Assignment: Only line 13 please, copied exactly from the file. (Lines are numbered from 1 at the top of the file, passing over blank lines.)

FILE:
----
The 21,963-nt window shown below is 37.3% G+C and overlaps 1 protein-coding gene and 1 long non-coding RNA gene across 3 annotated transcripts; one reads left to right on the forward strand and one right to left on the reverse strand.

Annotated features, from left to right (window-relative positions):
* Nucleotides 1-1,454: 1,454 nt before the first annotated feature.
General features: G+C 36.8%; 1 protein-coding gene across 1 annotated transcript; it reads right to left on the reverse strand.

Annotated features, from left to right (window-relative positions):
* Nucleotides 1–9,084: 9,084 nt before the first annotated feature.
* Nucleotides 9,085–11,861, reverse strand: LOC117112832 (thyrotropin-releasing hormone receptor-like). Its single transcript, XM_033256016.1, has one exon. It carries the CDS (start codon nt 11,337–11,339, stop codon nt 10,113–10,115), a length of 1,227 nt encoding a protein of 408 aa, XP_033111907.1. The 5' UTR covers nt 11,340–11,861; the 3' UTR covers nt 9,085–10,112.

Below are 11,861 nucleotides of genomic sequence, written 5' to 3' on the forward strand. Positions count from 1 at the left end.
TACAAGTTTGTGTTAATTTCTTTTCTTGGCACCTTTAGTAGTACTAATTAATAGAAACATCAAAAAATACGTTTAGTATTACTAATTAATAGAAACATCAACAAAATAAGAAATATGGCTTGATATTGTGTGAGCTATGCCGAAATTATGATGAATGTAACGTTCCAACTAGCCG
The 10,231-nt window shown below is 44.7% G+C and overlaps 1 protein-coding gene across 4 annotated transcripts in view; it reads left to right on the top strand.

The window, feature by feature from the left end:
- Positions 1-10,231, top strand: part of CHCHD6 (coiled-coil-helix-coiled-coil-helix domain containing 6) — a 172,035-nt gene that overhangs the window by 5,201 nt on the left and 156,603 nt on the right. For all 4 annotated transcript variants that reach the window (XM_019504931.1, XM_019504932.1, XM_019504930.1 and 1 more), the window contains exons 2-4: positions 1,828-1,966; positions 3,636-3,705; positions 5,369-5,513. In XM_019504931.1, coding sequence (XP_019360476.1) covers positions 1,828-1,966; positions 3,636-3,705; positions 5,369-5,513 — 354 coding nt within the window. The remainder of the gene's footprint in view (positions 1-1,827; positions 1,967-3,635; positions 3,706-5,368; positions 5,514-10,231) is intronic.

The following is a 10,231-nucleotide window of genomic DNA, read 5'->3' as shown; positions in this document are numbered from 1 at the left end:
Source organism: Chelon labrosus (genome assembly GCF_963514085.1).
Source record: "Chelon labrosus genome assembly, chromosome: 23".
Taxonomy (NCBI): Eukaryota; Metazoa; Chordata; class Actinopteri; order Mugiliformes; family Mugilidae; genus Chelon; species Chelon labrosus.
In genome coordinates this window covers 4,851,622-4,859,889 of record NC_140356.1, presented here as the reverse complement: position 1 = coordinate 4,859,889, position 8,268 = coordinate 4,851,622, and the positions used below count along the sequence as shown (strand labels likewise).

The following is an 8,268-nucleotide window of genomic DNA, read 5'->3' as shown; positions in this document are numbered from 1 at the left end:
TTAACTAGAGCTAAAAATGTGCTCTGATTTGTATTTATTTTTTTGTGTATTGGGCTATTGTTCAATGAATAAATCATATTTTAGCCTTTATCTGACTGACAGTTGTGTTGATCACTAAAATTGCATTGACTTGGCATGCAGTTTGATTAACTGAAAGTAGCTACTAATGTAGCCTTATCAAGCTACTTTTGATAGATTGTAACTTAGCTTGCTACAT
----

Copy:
The following is a 10,231-nucleotide window of genomic DNA, read 5'->3' as shown; positions in this document are numbered from 1 at the left end: